Next morning, I was back at the lake but walking up Cope Creek. This creek has been a disappointment for me on previous visits, but it is such a nice stream in a fine location, I can’t help but check it out if I’m in the area. It didn’t fail to disappoint again. While I did manage to hook one of its unicorn trout, I dropped it. I had no other interest despite fishing some great looking water, so I gave it away.
Walking back to the car, there were still some fish rising in the lake and I managed another small trout on a Griffiths before heading down the hill to the Big River.
Ahh, the Big River! What a difference current makes! Back on familiar and moving water, the Big River was a joy. Walking to the water’s edge, there were small grasshoppers everywhere and this made fly selection easy. The fish were willing to eat off the top and although nothing large was landed, there were enough eager fish caught to really enjoy the fishing.
The daytime hopper fishing was best, with only a few fish up on evening. I spoke to another angler who was also having success fish a nymph under dry.
Next day, it was off to the Bundara and the Victoria rivers. I arrived on the Bundara a bit early with some of the valley still in shade, dew on the grass and the fishing action was very slow. I thought I’d made the wrong decision to fish it, but by the time the temperature rose, and I had to take my jumper off, the hoppers had also warmed up too and the fishing really improved. Lots of fish, great scenery and a pretty river under pure blue sky. A very nice stream to fish. But time to move on. I still had the Victoria River to check out and maybe even the Ovens, daylight permitting.
I’d tried to fish the Victoria River last November; however the access track was mush and I had issues getting out without becoming seriously stuck. But now things had dried out and there were no such problems. After walking a bit downstream to fish through the grass plain back to the car, two fish from the very first run set up the scene for some fantastic hopper fishing. Again, the trout were not large, but they were no tiddlers either, and they were feisty. The explosive take of a hopper feeder continues to put a smile on your face; it just does not get old. Fish were everywhere you would expect and a drift touching the grass was generally met with an enthusiastic eat. This narrow sinuous grass-lined stream is a great water for hopper fishing.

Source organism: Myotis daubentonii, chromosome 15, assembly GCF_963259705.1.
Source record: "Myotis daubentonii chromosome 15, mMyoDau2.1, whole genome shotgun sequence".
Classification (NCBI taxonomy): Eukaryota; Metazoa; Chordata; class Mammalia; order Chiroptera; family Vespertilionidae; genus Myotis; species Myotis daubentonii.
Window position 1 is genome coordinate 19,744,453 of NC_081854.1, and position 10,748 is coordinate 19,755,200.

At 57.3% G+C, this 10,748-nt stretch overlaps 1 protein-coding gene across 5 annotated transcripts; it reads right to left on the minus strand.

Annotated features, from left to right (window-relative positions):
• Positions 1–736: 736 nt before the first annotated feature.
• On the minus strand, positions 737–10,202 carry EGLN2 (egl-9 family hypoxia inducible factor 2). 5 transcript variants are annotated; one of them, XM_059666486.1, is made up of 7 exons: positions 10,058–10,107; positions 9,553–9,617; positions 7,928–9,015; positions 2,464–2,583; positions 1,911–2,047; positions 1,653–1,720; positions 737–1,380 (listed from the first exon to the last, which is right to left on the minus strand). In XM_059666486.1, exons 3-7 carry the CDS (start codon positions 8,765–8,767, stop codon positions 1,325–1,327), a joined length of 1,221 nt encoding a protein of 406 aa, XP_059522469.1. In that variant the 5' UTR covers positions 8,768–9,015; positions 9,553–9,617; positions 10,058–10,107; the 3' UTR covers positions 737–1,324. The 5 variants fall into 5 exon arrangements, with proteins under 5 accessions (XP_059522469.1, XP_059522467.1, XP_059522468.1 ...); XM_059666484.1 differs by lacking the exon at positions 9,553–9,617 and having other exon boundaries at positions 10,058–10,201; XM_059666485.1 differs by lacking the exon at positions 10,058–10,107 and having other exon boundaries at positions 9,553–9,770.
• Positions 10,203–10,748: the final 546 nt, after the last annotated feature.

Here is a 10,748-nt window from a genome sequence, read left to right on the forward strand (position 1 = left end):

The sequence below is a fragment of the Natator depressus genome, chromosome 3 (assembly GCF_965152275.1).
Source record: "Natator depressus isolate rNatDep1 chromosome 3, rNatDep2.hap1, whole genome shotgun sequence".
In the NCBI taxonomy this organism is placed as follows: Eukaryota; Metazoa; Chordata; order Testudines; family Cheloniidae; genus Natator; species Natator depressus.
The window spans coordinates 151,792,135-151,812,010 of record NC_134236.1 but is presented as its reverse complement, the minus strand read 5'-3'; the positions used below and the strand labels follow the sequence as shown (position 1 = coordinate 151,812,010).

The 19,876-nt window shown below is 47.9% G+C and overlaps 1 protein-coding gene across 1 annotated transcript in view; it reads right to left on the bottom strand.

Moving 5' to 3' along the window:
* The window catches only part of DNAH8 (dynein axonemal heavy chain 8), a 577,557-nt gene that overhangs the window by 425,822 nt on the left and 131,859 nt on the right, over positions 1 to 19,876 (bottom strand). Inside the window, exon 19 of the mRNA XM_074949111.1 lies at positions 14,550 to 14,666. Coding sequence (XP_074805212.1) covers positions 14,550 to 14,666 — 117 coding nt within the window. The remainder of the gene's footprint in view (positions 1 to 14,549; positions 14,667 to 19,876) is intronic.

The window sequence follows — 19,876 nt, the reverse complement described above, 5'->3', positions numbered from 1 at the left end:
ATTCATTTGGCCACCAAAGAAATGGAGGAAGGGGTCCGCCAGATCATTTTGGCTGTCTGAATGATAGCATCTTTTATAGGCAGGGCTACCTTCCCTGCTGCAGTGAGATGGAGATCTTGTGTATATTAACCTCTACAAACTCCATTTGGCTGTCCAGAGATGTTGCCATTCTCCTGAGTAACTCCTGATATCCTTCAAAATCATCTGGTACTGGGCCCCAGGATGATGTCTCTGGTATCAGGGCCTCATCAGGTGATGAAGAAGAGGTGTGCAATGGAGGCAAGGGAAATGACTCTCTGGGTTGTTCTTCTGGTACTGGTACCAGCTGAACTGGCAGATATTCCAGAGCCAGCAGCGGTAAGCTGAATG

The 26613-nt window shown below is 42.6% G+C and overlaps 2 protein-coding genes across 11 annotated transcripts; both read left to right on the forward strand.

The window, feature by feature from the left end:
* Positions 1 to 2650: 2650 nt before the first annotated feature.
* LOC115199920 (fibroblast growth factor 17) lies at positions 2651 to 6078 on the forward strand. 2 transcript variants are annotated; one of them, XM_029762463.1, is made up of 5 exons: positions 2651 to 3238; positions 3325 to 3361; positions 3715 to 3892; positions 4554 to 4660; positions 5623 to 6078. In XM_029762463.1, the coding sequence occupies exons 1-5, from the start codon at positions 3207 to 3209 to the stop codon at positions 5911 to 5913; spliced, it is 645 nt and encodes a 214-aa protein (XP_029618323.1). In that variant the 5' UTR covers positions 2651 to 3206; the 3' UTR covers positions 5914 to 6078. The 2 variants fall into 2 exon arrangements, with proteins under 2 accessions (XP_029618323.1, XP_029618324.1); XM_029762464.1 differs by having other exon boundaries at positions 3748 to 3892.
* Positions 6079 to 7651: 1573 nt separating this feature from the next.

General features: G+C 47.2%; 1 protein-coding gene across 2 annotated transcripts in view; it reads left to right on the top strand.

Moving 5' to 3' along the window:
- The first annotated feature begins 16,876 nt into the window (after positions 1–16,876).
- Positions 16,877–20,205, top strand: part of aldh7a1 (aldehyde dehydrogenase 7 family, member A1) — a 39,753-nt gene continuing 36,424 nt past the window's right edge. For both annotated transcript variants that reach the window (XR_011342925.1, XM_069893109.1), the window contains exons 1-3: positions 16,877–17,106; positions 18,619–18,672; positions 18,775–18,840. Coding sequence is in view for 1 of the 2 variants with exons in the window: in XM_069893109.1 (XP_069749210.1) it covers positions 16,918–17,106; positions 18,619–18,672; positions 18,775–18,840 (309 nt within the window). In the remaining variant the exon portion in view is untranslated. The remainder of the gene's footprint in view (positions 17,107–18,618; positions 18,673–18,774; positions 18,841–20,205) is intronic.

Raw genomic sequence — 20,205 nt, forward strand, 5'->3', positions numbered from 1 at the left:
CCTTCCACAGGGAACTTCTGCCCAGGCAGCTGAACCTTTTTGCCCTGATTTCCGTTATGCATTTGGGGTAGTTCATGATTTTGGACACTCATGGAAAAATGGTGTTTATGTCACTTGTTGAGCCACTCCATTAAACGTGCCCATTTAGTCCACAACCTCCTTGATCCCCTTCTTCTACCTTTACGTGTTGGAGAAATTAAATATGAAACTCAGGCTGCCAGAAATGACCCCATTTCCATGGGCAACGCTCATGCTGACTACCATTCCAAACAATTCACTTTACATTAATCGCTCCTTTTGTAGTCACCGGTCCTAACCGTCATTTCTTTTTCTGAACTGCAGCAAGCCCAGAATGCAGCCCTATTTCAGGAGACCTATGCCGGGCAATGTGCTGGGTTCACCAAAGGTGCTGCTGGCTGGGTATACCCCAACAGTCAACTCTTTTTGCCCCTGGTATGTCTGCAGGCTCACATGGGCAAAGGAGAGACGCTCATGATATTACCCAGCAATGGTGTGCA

Back to the car, and down the mountain on the way to Bright. The lure of the Ovens was strong, so I thought I’d break the drive with a short session just below Harrietville. Using nymph under dry I caught a few small rainbows, and then a decent Ovens rainbow was a fitting way to end my road trip.
Passing through Bright, the autumn leaves were just starting to turn, a sign winter is on the way. With limited time left for good weather and ‘warmish’ days, it won’t be long until dry fly fishing at least will be restricted to a short window in the middle of the day, and then fade out as the season closes.
It’s been a great trout season already, but if you want to wring it out further, and get every last drop out of it before the weather closes things down, then head up the hills as soon as possible. Enjoy large flies and stream fishing while you can, before you have to resign yourself to those bleak, wind-swept lakes, and those frustrating midge!